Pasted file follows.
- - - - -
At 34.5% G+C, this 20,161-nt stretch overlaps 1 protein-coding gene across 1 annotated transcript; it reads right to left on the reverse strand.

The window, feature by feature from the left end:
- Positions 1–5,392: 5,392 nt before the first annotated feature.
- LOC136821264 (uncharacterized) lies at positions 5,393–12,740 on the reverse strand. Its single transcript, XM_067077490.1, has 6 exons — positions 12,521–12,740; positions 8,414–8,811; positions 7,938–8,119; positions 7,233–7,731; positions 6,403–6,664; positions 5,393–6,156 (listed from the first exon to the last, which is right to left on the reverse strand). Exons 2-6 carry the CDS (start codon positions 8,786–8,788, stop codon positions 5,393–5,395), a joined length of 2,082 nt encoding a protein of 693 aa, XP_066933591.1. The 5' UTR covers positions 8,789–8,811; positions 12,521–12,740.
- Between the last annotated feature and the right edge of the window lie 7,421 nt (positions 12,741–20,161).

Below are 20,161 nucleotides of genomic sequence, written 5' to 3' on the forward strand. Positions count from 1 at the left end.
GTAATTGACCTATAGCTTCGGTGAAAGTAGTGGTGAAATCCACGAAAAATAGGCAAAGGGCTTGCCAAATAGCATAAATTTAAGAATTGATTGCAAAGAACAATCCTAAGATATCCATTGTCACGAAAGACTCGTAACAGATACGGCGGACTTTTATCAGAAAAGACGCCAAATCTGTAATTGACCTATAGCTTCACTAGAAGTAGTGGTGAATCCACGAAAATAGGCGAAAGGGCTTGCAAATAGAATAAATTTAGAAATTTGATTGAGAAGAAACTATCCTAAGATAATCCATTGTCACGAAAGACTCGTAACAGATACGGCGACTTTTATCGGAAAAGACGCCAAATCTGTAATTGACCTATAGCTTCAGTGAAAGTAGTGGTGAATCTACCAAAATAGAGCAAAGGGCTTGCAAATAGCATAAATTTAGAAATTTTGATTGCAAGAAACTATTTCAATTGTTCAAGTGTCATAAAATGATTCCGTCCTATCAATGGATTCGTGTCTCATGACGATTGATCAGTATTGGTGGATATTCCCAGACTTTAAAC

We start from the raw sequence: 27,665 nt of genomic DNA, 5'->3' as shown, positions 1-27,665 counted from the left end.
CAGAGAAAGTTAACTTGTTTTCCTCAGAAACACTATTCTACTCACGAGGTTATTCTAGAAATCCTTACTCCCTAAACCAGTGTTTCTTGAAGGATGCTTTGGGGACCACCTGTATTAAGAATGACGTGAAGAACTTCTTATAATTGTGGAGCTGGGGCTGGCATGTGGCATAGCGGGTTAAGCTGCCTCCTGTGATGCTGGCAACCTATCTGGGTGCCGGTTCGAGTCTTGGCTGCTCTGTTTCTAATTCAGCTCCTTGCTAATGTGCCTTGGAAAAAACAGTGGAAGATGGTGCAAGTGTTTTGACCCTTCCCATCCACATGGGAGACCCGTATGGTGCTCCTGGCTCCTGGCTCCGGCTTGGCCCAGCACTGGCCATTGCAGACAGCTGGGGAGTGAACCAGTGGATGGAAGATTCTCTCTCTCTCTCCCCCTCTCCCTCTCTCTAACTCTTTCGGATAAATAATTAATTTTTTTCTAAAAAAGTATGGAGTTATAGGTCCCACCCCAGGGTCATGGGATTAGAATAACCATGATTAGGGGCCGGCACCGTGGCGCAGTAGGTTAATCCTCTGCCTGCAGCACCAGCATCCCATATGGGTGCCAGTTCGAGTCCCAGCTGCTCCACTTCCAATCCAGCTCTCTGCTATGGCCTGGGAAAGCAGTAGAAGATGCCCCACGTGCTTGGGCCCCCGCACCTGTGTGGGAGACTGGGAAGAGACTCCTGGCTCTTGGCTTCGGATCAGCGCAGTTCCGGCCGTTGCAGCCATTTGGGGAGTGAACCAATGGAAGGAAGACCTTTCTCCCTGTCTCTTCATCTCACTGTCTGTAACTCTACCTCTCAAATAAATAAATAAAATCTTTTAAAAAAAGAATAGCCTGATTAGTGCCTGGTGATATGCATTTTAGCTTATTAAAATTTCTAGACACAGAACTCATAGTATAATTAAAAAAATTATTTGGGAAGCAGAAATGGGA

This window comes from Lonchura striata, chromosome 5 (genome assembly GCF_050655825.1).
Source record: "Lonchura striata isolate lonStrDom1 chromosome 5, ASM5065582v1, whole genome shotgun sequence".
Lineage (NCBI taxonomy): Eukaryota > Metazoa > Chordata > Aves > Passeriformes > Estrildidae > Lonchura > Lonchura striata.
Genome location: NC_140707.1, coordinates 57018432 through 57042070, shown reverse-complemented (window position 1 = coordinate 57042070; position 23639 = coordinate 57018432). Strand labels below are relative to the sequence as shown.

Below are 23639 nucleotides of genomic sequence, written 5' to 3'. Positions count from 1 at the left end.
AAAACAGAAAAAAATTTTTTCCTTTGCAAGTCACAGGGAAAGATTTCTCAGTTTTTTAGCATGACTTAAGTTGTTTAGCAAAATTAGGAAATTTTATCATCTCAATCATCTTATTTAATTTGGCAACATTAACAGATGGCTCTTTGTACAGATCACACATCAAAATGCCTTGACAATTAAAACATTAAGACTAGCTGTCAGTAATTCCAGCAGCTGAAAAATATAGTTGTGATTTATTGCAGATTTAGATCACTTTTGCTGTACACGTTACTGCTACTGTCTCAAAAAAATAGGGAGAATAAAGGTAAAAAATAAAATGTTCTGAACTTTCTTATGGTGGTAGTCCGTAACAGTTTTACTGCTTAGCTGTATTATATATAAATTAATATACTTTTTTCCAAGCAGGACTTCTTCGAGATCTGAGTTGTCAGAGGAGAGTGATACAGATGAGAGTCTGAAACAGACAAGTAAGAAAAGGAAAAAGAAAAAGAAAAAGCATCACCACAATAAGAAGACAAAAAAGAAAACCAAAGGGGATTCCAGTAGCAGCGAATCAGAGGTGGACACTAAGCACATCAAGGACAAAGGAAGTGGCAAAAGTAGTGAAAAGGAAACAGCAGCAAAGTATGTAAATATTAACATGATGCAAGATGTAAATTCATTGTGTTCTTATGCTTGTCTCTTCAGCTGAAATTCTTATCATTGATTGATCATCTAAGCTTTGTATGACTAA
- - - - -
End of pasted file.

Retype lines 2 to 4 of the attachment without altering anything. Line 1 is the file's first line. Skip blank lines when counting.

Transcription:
The window, feature by feature from the left end:
- Positions 1–5,392: 5,392 nt before the first annotated feature.
- LOC136821264 (uncharacterized) lies at positions 5,393–12,740 on the reverse strand. Its single transcript, XM_067077490.1, has 6 exons — positions 12,521–12,740; positions 8,414–8,811; positions 7,938–8,119; positions 7,233–7,731; positions 6,403–6,664; positions 5,393–6,156 (listed from the first exon to the last, which is right to left on the reverse strand). Exons 2-6 carry the CDS (start codon positions 8,786–8,788, stop codon positions 5,393–5,395), a joined length of 2,082 nt encoding a protein of 693 aa, XP_066933591.1. The 5' UTR covers positions 8,789–8,811; positions 12,521–12,740.